Reinventing domestic tourism: In recent years, the travel industry has faced challenges that have opened the eyes of many African countries to the benefits of domestic tourism. When international borders are closed during crises, domestic travellers become the primary source of revenue, reviving domestic tourism.
As a result, ongoing efforts are being made to reinvent domestic tourism. Due to this, tailored travel packages, as well as regional promotion, are becoming increasingly popular. By offering tailored travel packages, ensuring accessibility, and ensuring affordability, businesses can encourage locals to explore their own countries and build industry resilience by promoting regional destinations.
Niche tourism: Traveller profiles are evolving, and traditional attractions are giving way to more experiential activities in Africa's niche tourism market. By enhancing and promoting these offerings in a way that resonates with travellers' expectations and desires, the key challenge now is to effectively attract travellers. As traveller preferences continue to change, tourism presents numerous opportunities for generating new revenue streams.
Businesses are re-evaluating and adapting their offerings and strategies to take advantage of these trends. In the case of Africa, it is about moving away from only being a safari destination, as we see more niche tourism offerings. As a result, countries are positioning themselves according to their strengths, including wine tourism, medical tourism, cultural tourism, adventure tourism, and sports tourism.
Rather than reinventing the wheel, players should promote their unique selling points; for example, what do you have in Zambia, ask what we have to offer. These innovative solutions can help African travel businesses meet unique challenges, remain competitive, foster sustainable growth, and improve customer service.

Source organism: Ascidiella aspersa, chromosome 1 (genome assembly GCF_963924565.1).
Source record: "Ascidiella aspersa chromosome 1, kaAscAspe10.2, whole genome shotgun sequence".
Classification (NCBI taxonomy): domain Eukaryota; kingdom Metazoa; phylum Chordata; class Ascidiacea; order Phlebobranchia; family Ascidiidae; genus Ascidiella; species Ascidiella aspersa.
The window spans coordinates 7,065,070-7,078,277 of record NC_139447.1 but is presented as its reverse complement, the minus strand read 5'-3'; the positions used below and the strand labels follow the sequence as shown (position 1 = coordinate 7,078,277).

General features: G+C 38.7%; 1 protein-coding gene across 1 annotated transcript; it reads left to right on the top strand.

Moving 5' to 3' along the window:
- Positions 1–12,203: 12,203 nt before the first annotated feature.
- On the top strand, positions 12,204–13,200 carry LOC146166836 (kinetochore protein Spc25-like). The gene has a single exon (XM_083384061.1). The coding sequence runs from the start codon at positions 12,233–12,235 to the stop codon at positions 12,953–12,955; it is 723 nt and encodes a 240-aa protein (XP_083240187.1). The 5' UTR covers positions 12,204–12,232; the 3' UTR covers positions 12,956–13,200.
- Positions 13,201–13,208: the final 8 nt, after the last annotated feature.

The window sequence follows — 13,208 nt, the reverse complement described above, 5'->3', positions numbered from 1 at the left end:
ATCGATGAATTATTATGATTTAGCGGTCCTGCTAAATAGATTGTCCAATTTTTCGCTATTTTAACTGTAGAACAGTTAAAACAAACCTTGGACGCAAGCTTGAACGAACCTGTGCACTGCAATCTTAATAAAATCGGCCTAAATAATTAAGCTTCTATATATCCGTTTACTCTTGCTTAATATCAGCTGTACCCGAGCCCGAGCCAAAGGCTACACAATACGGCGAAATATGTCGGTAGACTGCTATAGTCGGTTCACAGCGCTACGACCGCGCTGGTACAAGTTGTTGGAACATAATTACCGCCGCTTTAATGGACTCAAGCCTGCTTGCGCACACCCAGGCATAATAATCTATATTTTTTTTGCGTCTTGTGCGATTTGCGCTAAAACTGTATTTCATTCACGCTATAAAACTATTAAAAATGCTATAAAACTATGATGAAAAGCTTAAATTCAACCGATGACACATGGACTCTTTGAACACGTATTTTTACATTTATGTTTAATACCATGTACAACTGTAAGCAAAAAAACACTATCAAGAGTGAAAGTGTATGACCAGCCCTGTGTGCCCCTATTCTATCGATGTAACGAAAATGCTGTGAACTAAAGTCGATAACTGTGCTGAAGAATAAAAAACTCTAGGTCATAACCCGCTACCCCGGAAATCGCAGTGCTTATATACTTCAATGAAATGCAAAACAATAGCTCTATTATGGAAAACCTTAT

Regional tourism can be promoted, and more visitors can be attracted post-pandemic through collaborative innovation. Developing strategic partnerships with stakeholders, including regional initiatives, can help Africa resurrect and reshape its tourism industry.
Consumer behaviour is changing, and operations can be integrated across borders in order to achieve this goal. In order to offer comprehensive travel packages that cater to diverse traveller preferences, travel operators should seek strategic partnerships with other stakeholders, including accommodation providers, airlines, and local attractions.
Technology can play a crucial role in reimagining African travel and tourism through mobile connectivity, travel apps, data-driven personalisation, and virtual and augmented reality.
By enhancing accessibility, offering customised experiences, and enabling businesses to showcase attractions, African travel and tourism can be transformed, resulting in increased customer retention and customer attraction. Travel and tourism, for example, stand to be revolutionised by the metaverse, a virtual reality space where users interact with digital environments in real-time. In Africa, a region with rich cultural heritage and natural wonders, the metaverse offers a unique opportunity to enhance its tourism sectors.
Travel operators can capitalise on this trend by creating immersive virtual tours and experiences of popular tourist destinations, historical sites, and cultural events, allowing potential tourists to explore the region without physically travelling.
A local company is taking the authentic South African experience to anyone in the world - from the comfort of their couch. Virtual Reality Durban has already begun digitising the city by offering authentic local experiences to anyone in the world through the power of VR. The company has digitally recreated various highlights of the province and the rest of the country, including the Reed dance, a zip-line tour in the Drakensberg, a surfing experience on one of the city's beaches and an aerial tour of King Shaka International Airport and the Dube Tradeport, among others.